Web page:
Nowadays, we are all very conscious of the need to be properly attired when we leave our homes. “Modesty” now includes the requisite face mask. The other day I went for a run and, down the road, realised I had forgotten my buff, which doubles as a face mask. I felt as if I had committed an unpardonable sin. Whenever I ran by someone, I either held my breath or crossed to the other side of the road. I felt like a leper. I’ll not make that mistake again.
It has been said a million times, but I’ll say it again: These are strange days. If we all had stethoscopes, the local Spar would look like a hospital. Earlier this week I preached a funeral service wearing a face mask. And each person at this small gathering was wearing a mask as well. I could see eyes, and I could see tears in many of those eyes, but being unable to see their full countenance was disconcerting. It seems impersonal to not see the fullness of one’s face. Particularly in times of grief.
I read a report that those with impaired hearing are frustrated because masks inhibit lip reading. When we wear masks, smiles and frowns and scowls and even laughter are difficult to discern. It is hard to get a full picture when speaking both through and to masks. The Phantom and Zorro value a mask, but “till we have faces,” it seems that something is missing. I’m looking forward to the day of unmasking. In more ways than one.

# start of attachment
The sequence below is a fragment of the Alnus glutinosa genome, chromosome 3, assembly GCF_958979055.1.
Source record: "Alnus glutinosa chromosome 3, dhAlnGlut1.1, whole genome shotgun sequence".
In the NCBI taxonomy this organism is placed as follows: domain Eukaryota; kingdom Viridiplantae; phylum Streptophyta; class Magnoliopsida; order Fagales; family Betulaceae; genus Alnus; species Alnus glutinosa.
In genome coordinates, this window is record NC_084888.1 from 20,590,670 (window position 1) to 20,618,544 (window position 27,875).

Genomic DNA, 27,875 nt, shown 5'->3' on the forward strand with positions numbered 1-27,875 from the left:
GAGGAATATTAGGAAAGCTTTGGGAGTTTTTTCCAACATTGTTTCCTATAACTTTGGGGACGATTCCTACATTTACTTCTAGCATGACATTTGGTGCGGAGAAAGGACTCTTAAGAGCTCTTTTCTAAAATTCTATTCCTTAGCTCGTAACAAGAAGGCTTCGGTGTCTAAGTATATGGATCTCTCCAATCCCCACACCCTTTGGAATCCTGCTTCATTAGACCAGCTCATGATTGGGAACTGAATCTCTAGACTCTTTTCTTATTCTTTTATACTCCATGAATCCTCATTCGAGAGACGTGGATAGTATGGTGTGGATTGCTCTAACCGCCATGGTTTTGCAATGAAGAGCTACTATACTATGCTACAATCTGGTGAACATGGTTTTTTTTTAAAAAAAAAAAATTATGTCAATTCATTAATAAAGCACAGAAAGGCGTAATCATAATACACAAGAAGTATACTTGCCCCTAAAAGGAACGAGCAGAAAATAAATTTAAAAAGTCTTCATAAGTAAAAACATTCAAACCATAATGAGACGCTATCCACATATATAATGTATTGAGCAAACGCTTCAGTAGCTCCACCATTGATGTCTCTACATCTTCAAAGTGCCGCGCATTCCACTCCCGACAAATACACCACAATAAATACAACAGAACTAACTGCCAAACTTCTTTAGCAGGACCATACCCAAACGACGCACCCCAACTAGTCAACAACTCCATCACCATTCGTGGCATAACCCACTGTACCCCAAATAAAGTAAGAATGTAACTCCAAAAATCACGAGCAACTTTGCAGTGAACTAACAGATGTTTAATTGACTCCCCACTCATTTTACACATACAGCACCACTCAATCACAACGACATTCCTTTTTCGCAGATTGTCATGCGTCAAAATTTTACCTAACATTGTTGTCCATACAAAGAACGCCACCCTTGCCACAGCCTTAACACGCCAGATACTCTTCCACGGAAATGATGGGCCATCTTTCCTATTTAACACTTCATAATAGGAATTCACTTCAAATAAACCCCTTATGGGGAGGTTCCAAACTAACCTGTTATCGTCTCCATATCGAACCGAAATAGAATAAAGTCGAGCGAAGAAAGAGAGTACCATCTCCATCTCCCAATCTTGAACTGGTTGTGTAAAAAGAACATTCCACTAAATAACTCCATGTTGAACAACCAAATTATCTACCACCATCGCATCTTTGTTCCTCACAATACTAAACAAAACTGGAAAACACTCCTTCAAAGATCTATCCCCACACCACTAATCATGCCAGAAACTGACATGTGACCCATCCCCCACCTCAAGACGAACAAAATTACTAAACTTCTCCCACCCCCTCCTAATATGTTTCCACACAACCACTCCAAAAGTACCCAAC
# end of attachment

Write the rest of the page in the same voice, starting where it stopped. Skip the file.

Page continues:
C. S. Lewis wrote a novel called, Till We Have Faces, which was his rewrite of the mythical tale of Cupid and Psyche. The title keeps reverberating, I keep thinking of these words, for I long to see faces!
I am grateful for the phone, and for Zoom, and for seeing people in the shop, but God has designed us for face to face, personal fellowship. As I write, the words of the apostle John are very meaningful: “I have many things to write you, but I don’t want to write to you with pen and ink. I hope to see you soon, and we will talk face to face” (3 John 13).
When it comes to true fellowship, masks get in the way. Masks inhibit fellowship—including verbal masks such as, “I’m fine” when we are not and including the plastic mask of a forced smile. Meaningful relationships require transparency and masks make that difficult, if not impossible. I alluded to this yesterday, but, let me once again make the appeal: If you need help, ask for it. And don’t be offended if someone lovingly attempts to “de-mask” you.
When you consider the ministry of the Lord Jesus, he graciously and yet intentionally sought to take the masks off of those who needed help. Whether it was the adulterous woman at the well (John 4), or Peter after his miserable fall (John 21), or shocking Judas with, “Would you betray the Son of Man with a kiss?” (Luke 22:48), Jesus sought to get beyond the partial and the superficial in order to effect real change.
An inseparable part of being a Christian is being a church member. And church members gather. And when we gather, it is to be face to face fellowship.
Because of the virus, when we gather again, we will probably still be wearing masks. Let’s just make sure that we are not hiding behind them. In other words, let’s work on being lovingly transparent, and being open to such transparency. Let us do so until we fully have faces—glorious ones at that: “Beloved, we are God’s children now, and what we will be has not yet appeared; but we know that when he appears we shall be like him, because we shall see him as he is. And everyone who thus hopes in him purifies himself as he is pure” (1 John 3:2–3).
Hoping with you and hoping to see you,